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First national summit to educate law officers

April 12, 2009
By PAUL GIANNAMORE, Business editor

STEUBENVILLE - When the words "identity theft" are uttered, most people think of financial fraud.

That's also the case with how police officers approach identity theft, according to Mark Priganc, a city native and expert in the field of identity theft protection. Priganc says there is no way to prevent identity theft because all of us have data attached to our names.

Priganc is organizing what he thinks is the first-ever national summit for law enforcement on identity theft.

"I'm calling it the first-ever because I can't find any information that indicates this has been done before," Priganc said from his office in Myrtle Beach, S.C., during a telephone interview.

"I'm looking to bring in representatives from up to 500 police departments from throughout the United States and take them from lying in the crib to running the 100-meter dash in the Olympics," he said. Priganc said most local law enforcement professionals across the nation simply haven't been educated about what identity theft can entail.

"They think it's credit card theft and that bank fraud is identity theft. The media has lumped that into being identity theft," he said. "We're going to take them from that and show them what identity theft really is."

Priganc is involving the FBI's Cybersquad, postal inspectors, Homeland Security and Immigration Customs Enforcement among other professionals to interact with police officers at the event.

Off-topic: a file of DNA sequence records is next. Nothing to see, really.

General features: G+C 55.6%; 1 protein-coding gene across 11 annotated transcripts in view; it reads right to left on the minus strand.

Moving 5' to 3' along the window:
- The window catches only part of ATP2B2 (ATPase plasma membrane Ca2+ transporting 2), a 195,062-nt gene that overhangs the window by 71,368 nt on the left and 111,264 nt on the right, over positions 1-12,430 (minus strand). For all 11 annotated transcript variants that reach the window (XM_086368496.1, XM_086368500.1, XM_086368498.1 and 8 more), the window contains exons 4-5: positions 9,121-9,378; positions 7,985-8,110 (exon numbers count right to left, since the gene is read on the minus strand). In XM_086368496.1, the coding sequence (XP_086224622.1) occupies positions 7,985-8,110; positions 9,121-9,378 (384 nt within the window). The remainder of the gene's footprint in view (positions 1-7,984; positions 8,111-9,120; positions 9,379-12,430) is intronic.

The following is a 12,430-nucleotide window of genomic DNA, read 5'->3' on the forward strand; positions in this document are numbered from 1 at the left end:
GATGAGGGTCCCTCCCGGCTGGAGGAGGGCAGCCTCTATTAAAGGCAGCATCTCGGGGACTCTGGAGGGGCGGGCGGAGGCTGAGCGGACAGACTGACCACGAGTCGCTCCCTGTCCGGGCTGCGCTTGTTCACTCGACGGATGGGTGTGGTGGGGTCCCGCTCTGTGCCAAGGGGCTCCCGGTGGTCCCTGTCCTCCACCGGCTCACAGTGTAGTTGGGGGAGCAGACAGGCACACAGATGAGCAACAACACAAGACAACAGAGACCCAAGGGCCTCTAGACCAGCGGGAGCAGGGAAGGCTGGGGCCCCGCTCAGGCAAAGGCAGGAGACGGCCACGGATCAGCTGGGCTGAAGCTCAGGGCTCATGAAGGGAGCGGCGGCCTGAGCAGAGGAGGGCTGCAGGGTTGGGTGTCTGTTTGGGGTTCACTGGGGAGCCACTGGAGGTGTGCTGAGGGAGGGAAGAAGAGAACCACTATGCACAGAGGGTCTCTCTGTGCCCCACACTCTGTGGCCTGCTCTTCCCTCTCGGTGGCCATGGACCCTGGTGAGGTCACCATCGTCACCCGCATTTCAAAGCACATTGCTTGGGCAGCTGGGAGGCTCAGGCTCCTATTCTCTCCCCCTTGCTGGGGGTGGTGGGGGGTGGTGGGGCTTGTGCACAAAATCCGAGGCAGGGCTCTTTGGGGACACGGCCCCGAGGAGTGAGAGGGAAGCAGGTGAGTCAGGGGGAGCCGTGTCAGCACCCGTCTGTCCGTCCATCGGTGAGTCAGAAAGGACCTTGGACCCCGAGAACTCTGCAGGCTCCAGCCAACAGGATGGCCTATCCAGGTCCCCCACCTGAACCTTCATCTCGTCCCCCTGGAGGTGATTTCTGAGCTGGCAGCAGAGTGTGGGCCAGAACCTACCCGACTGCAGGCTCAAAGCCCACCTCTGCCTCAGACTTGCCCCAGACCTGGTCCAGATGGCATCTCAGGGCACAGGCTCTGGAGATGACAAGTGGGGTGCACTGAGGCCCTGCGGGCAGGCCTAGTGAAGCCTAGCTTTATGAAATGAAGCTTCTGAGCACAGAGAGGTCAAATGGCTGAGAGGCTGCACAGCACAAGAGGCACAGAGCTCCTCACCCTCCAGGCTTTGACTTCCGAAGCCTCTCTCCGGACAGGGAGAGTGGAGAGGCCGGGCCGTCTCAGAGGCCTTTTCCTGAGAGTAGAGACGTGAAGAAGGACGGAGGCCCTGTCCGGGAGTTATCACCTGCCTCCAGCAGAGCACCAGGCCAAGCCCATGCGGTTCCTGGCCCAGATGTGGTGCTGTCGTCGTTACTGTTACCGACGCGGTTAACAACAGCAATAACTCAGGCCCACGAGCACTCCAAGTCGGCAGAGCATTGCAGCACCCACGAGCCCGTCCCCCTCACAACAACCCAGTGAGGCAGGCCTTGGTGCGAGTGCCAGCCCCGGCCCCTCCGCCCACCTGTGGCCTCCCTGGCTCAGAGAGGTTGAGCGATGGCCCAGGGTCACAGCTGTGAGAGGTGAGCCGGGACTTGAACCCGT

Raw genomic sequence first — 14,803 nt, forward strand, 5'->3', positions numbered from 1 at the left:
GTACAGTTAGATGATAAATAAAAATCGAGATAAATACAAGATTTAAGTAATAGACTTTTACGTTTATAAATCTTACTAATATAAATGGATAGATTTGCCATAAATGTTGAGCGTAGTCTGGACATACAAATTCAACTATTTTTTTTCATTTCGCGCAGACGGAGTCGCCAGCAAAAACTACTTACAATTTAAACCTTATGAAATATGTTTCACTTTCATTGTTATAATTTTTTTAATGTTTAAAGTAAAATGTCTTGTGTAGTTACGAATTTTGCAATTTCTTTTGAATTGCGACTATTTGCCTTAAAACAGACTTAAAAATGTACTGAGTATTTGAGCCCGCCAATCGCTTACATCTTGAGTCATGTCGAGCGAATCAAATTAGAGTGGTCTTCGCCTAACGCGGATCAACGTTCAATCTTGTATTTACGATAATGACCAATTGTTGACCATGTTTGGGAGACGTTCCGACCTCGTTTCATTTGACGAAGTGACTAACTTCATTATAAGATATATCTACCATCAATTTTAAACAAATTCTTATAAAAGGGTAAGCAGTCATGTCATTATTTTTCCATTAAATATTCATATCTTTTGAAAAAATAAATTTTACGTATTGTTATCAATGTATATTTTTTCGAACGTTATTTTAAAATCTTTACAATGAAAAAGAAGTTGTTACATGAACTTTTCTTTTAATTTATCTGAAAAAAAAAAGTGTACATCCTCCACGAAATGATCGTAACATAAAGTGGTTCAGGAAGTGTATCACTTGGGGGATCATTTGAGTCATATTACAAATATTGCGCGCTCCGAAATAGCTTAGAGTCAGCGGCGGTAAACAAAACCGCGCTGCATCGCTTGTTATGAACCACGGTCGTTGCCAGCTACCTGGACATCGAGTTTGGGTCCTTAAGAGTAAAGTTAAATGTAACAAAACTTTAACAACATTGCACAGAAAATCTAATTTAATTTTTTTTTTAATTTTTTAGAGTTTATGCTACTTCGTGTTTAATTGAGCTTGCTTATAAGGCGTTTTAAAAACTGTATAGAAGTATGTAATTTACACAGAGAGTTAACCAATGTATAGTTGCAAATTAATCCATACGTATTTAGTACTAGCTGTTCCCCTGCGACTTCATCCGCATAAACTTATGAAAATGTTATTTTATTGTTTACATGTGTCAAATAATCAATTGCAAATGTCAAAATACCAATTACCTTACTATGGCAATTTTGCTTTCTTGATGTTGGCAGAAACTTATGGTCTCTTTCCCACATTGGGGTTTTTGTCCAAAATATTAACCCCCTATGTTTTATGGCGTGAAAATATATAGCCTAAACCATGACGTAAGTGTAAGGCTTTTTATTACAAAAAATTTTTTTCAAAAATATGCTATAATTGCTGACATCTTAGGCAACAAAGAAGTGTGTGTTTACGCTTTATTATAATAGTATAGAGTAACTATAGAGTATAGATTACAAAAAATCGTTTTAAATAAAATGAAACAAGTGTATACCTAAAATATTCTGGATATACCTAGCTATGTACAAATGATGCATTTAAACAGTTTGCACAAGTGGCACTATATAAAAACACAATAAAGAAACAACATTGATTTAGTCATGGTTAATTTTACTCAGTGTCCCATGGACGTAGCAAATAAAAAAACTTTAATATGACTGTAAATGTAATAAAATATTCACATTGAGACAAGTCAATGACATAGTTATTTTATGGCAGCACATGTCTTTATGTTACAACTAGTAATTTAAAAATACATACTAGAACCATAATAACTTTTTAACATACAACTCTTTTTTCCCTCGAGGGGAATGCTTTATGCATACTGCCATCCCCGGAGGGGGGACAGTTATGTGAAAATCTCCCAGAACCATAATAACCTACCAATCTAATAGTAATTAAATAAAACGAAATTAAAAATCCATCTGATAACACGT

Priganc is planning to hold the summit in Myrtle Beach Oct. 28-30, with further details still developing., a national nonprofit consumer information and advocacy organization that deals with privacy rights issues, said there's a 1-in-465 chance of being a victim of identity theft, far better odds, unfortunately, than hitting the lottery.

The FTC said 3.7 percent of all adults were victims of identity theft as identified in a 2006 survey.

Priganc wrote a book, "Identity Theft: The Personal Guide - Cold Hard Reality," that identifies five areas of identity theft.

"And now it's seven. It's expanding," he said.

He said it's tough to know the scope of identity theft entirely, because many law enforcement agencies don't flag certain crimes as identity theft or know what to report to the FBI or the FTC. He plans on making sure officers from around the nation exchange business cards to allow the identity theft investigators on the local level to stay in touch with one another.

"The amateurs are the Dumpster divers, the mail thieves, and they get caught," he said. "The professionals are interjurisdictional. They steal in Steubenville and go somewhere else to sell their information. Now it crosses into being interstate fraud. Local police don't always communicate. I want to get them to exchange information with each other."

Priganc said national "red flag" laws that tighten requirements for businesses to be sure true identification is being used by customers in major transactions kick in next month, but he said that only raises the bar for ID thieves, who will adapt.

"It means there will be higher-end technology and skills used to disseminate information. Street-level criminals will fall to the wayside, but it's becoming more and more organized," Priganc said. "It's no longer just individuals. It's now teams of hackers and social networkers and social engineers working on getting information."

Priganc anticipates there will be fewer ID thieves at work, but the ones left will be harder to track and catch.

(Giannamore can be contacted at

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